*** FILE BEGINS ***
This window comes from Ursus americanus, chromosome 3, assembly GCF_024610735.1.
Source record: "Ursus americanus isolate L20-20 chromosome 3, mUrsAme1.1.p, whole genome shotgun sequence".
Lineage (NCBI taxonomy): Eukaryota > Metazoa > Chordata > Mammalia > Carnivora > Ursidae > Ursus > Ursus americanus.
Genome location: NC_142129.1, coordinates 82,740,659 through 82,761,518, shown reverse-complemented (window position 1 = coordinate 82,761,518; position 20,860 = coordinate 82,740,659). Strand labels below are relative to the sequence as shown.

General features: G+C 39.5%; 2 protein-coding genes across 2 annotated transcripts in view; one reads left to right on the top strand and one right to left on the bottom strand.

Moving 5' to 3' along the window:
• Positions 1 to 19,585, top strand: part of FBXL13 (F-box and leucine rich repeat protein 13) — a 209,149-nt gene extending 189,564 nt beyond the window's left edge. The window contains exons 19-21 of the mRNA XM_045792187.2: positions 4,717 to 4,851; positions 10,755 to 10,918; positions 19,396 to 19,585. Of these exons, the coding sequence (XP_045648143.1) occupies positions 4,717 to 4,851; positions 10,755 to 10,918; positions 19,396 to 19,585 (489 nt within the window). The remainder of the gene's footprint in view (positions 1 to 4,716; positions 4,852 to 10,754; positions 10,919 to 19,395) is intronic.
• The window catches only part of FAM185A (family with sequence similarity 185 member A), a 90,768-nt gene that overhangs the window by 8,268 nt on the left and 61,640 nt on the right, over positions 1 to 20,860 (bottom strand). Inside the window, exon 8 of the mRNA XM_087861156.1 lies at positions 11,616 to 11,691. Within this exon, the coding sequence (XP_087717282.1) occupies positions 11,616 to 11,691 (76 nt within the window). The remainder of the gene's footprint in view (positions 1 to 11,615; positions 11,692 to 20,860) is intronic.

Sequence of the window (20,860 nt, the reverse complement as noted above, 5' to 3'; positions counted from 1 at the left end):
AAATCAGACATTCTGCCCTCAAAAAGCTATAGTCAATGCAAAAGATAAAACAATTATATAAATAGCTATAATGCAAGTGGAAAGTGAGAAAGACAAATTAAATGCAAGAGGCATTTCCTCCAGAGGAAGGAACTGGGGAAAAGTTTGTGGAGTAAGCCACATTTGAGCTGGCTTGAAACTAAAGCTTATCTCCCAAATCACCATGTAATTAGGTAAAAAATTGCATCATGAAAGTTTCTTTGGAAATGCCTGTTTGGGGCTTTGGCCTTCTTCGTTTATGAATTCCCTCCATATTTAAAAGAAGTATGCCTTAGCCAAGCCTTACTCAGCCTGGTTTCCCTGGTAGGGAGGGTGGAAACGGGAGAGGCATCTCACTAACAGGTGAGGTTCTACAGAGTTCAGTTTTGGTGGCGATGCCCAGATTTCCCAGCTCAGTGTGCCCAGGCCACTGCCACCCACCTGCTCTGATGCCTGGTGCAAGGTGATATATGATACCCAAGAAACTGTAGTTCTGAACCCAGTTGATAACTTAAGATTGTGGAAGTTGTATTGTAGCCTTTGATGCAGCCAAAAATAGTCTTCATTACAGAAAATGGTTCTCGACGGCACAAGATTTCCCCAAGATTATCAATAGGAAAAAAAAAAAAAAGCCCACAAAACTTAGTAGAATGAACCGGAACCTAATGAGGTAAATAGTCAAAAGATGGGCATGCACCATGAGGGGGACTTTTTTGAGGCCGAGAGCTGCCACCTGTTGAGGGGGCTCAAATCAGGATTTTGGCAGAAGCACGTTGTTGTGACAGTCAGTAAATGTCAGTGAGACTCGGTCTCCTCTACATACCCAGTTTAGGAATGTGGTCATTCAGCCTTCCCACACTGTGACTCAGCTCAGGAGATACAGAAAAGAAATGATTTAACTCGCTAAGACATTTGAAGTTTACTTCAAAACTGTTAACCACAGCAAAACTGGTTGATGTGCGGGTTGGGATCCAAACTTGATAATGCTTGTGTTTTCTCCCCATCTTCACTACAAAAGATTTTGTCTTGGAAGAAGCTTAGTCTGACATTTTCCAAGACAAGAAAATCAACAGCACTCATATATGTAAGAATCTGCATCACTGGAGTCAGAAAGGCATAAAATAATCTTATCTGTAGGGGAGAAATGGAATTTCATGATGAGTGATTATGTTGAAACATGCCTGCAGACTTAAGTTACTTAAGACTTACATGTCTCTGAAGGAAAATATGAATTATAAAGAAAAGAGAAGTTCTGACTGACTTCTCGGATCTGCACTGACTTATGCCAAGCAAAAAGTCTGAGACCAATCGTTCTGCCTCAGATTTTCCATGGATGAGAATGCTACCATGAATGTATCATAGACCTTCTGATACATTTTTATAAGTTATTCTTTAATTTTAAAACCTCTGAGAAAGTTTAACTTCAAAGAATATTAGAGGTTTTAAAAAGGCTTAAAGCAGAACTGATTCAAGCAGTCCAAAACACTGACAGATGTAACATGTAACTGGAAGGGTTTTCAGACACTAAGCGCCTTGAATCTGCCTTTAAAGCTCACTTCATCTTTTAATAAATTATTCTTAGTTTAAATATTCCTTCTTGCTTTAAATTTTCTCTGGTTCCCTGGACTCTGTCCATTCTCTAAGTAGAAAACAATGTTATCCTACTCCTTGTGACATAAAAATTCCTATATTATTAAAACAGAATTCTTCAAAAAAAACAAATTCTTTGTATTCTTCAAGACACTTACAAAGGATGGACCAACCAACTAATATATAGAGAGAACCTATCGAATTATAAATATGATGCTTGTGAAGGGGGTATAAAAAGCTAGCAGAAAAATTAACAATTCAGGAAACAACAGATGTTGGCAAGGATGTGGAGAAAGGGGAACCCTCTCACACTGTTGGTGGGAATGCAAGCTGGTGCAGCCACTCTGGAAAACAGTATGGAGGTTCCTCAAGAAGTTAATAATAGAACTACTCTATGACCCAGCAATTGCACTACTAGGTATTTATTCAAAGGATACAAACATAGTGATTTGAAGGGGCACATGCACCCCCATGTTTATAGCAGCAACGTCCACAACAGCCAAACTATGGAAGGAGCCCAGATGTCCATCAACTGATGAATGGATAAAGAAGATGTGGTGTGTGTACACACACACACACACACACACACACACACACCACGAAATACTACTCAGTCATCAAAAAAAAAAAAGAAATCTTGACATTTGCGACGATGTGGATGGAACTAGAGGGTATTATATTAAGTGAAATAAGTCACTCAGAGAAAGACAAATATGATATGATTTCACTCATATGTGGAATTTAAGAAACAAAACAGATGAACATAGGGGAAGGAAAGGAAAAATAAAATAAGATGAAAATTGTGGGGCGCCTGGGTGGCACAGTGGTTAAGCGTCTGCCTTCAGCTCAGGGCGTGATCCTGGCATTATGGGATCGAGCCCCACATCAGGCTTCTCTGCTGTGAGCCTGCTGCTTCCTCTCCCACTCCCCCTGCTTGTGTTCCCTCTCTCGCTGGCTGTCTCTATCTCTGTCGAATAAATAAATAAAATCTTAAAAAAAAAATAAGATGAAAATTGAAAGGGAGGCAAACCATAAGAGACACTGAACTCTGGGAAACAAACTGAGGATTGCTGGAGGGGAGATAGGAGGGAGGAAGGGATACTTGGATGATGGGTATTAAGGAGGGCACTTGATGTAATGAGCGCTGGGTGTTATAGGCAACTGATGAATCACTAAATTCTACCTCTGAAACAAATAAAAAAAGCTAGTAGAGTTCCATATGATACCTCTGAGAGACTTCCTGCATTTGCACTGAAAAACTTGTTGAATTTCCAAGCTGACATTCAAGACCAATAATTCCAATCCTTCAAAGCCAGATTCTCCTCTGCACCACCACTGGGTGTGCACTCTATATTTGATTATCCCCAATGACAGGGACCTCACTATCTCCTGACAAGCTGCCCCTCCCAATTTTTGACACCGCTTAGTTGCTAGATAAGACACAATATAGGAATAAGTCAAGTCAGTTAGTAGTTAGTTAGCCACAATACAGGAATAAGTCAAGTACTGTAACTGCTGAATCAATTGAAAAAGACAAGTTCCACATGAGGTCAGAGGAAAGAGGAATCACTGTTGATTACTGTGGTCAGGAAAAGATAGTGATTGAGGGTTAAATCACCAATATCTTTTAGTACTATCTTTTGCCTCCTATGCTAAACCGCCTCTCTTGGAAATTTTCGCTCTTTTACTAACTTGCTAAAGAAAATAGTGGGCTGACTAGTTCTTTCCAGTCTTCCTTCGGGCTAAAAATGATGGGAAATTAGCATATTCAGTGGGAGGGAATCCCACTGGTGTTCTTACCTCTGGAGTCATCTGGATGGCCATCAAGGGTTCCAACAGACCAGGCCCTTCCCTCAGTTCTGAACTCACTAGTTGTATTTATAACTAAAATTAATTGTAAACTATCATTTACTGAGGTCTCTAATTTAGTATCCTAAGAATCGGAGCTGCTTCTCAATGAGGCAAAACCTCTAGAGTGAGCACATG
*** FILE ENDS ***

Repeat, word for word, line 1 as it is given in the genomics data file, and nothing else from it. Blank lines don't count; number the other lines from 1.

This window comes from Ursus americanus, chromosome 3, assembly GCF_024610735.1.